Introduction Does a general increase in the level of a nation’s economic activity and the resulting rise in the capability of a person to buy more goods and services tend to make that person happier? To answer this question, economists have to measure not only the level of “happiness” but also the level of the country’s economic activity This chapter will help you understand the measurement of a nation’s overall economic performance.
Learning Objectives Describe the circular flow of income and output Define gross domestic product (GDP) Understand the limitations of using GDP as a measure of national welfare
Learning Objectives (cont'd) Explain the expenditure approach to tabulating GDP Explain the income approach to computing GDP Distinguish between nominal GDP and real GDP
Chapter Outline The Simple Circular Flow National Income Accounting Two Main Methods of Measuring GDP Other Components of National Income Accounting Distinguishing Between Nominal and Real Values Comparing GDP Throughout the World
Did You Know That... U.S. economic activity declined by a greater percentage during the first 18 months of the Great Recession of the late 2000s than during any other 18-month period since World War II? To measure the nation’s overall economic performance, the government utilizes the concept of national income accounting.
The Simple Circular Flow The concept of the circular flow of income involves two principles: 1.In every economic exchange, the seller receives exactly the same amount that the buyer spends 2.Goods and services flow in one direction and money payments flow in the other
The Simple Circular Flow (cont'd) Profits explained – Question Why is profit a cost of production? – Answer Profits are the return entrepreneurs receive for the risk they incur when organizing productive activities
Figure 8-1 The Circular Flow of Income and Product
The Simple Circular Flow (cont'd) Product Markets – Transactions in which households buy goods Factor Markets – Transactions in which businesses buy resources
The Simple Circular Flow (cont'd) Total Income – The yearly amount earned by the nation’s resources (factors of production) – Includes wages, rent, interest payments, and profits received by workers, landowners, capital owners, and entrepreneurs, respectively
The Simple Circular Flow (cont'd) Final Goods and Services – Goods and services that are at their final stage of production and will not be transformed into yet other goods or services
The Simple Circular Flow (cont'd) Question – Why must the dollar value of total output equal total income? Answer – Every transaction simultaneously involves an expenditure and a business receipt
National Income Accounting – A measurement system used to estimate national income and its components Gross Domestic Product (GDP) – The total market value of all final goods and services produced by factors of production located within a nation’s borders
National Income Accounting (cont'd) Observations – GDP measures the dollar value of final output – GDP measures the dollar value of final goods and services produced per year by factors of production located within a nation’s borders
National Income Accounting (cont'd) Stress on final output – What is a final good? Wheat? Steel? Crude oil? Bread? Automobile? Gasoline?
National Income Accounting (cont'd) Intermediate Goods – Goods used up entirely in the production of final goods Value Added – The dollar value of an industry’s sales minus the value of intermediate goods (for example, raw materials and parts) used in production
Table 8-1 Sales Value and Value Added at Each Stage of Donut Production
National Income Accounting (cont'd) Numerous transactions occur that have nothing to do with final goods and services being produced: – Financial transactions – Transfer of secondhand goods – Others excluded transactions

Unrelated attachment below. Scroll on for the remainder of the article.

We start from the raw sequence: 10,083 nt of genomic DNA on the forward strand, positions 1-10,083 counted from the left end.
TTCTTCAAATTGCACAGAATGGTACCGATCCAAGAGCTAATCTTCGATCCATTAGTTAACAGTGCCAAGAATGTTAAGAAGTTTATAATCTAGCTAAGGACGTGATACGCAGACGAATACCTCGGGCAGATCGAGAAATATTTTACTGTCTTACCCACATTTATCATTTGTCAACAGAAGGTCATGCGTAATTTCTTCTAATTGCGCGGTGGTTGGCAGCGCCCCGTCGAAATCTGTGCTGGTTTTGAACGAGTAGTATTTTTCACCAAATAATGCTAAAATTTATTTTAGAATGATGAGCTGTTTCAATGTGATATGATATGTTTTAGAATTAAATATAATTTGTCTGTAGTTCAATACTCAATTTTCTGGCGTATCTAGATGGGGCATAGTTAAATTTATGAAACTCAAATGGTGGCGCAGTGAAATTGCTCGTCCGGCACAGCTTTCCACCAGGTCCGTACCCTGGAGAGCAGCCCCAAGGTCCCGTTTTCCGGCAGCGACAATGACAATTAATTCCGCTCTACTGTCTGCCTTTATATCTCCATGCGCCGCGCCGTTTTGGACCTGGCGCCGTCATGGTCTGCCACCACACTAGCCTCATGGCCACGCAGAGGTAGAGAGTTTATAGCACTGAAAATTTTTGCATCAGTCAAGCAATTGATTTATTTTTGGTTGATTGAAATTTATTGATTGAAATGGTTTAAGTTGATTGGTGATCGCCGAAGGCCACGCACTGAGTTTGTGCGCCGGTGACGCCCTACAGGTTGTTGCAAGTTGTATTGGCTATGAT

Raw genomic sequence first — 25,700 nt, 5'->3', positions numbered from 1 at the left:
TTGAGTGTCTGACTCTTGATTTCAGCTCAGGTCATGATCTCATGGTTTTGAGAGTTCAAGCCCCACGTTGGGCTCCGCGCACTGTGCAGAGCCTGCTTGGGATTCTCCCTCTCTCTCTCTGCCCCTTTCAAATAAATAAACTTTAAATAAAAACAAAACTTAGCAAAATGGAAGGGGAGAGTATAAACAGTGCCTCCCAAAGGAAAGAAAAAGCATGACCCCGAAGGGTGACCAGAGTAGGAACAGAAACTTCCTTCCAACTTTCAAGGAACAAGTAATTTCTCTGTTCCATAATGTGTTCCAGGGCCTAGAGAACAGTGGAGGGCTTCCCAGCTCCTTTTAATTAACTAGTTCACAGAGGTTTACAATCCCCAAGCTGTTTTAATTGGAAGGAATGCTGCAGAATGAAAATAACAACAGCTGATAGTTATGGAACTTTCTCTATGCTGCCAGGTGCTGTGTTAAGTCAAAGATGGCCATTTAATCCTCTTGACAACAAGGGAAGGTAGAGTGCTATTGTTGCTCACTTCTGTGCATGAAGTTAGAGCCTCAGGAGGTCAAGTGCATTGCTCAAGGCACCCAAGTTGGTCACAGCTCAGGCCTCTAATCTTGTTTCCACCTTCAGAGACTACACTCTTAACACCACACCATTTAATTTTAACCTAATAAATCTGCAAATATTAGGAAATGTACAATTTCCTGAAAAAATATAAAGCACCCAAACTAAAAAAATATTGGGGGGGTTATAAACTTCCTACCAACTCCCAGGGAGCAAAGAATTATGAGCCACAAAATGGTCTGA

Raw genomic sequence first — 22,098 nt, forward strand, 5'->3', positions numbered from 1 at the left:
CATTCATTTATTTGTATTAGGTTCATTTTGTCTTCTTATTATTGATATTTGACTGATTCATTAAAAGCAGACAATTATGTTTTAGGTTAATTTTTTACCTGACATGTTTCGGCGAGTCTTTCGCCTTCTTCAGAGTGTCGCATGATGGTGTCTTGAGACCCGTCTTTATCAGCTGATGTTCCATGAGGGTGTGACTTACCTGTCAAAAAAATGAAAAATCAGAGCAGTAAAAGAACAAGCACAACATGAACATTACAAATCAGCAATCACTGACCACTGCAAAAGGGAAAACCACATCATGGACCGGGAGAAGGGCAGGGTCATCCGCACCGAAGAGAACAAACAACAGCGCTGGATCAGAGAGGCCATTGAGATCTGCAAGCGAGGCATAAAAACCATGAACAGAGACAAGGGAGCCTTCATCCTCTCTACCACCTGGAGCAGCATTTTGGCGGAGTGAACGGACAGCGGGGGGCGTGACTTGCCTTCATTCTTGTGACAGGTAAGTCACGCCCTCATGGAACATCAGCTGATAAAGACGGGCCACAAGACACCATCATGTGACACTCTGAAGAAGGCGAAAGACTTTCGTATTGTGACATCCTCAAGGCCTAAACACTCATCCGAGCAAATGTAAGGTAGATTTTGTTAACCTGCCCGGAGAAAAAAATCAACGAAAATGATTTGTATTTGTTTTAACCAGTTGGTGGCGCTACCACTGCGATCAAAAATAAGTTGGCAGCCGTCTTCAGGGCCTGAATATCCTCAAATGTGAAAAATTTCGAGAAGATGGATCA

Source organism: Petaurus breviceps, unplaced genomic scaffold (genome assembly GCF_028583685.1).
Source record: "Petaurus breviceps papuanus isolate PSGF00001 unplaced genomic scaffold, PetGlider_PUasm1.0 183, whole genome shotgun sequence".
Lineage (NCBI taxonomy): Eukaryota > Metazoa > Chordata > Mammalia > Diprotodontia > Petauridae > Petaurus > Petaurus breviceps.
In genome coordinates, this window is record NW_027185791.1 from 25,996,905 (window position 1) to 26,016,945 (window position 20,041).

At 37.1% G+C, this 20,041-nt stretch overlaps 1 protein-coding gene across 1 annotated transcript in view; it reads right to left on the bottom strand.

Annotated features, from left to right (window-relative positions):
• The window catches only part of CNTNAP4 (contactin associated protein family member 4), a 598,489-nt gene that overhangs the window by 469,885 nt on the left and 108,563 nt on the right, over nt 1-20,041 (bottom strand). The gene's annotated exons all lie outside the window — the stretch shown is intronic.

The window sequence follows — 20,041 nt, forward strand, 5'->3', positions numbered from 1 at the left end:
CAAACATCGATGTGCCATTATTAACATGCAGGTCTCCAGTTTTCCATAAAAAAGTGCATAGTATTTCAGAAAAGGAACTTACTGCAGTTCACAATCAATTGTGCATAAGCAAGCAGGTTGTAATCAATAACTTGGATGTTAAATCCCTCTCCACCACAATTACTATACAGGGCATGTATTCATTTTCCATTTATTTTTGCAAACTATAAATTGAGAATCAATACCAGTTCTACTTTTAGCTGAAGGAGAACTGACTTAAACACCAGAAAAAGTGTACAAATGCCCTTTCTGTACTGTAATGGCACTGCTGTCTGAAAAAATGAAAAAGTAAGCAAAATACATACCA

National Income Accounting (cont'd) Financial transactions – Securities Stocks and bonds – Government transfer payments Social Security Unemployment compensation – Private transfer payments Individual gifts Corporate gifts
National Income Accounting (cont'd) Transfer of secondhand goods – Why not count the sale of a used computer, guitar, or snowboard as part of GDP? Other excluded transactions – Household production – Legal and illegal underground transactions
National Income Accounting (cont'd) GDP’s limitations – Excludes non-market production – It is not necessarily a good measure of the well- being of a nation
National Income Accounting (cont'd) GDP: – Is a measure of the value of production in terms of market prices, and an indicator of economic activity – Is not a measure of a nation’s overall welfare
International Example: The French Government Seeks to De- emphasize GDP The president of France, Nicolas Sarkozy, endorsed a report that proposes the development of an alternative measure of economic performance. Similar to the United Nation’s Human Development Index, that alternative measure considers GDP per person along with measures of health and knowledge.
Two Main Methods of Measuring GDP Expenditure Approach – Computing GDP by adding up the dollar value at current market prices of all final goods and services
Two Main Methods of Measuring GDP (cont'd) Income Approach – Measuring GDP by adding up all components of national income, including wages, interest, rent, and profits
Two Main Methods of Measuring GDP (cont'd) Deriving GDP by the expenditure approach – Consumption Expenditure (C) Durable Consumer Goods – Items that last more than three years (automobiles, furniture) Nondurable Consumer Goods – Goods that are used up in three years (gasoline, food) Services – Mental or physical help
Two Main Methods of Measuring GDP (cont'd) Deriving GDP by the expenditure approach – Gross Private Domestic Investment (I) The creation of capital goods, such as factories and machines, that can yield production and hence consumption in the future – Also includes changes in business inventories and repairs made to machines, buildings
Two Main Methods of Measuring GDP (cont'd) Deriving GDP by the expenditure approach – Gross Private Domestic Investment (I) Producer Durables or Capital Goods – Life span of more than three years Fixed Investment – Purchases by business of newly produced producer durables or capital goods Inventory Investment – Changes in stocks of finished goods and goods in process, as well as changes in raw materials
Example: Is Failing to Include Intangibles Depressing Measured Business Fixed Investment? Some economists suggest that because investment is broadly defined as the use of current resources to expand productive capabilities, business fixed investment should also include intangible investment, such as research and employee education. Economist Leonard Nakamura has estimated that if intangible investment had been counted as part of business fixed investment, business fixed investment as a percentage of GDP would have been nearly doubled in recent years.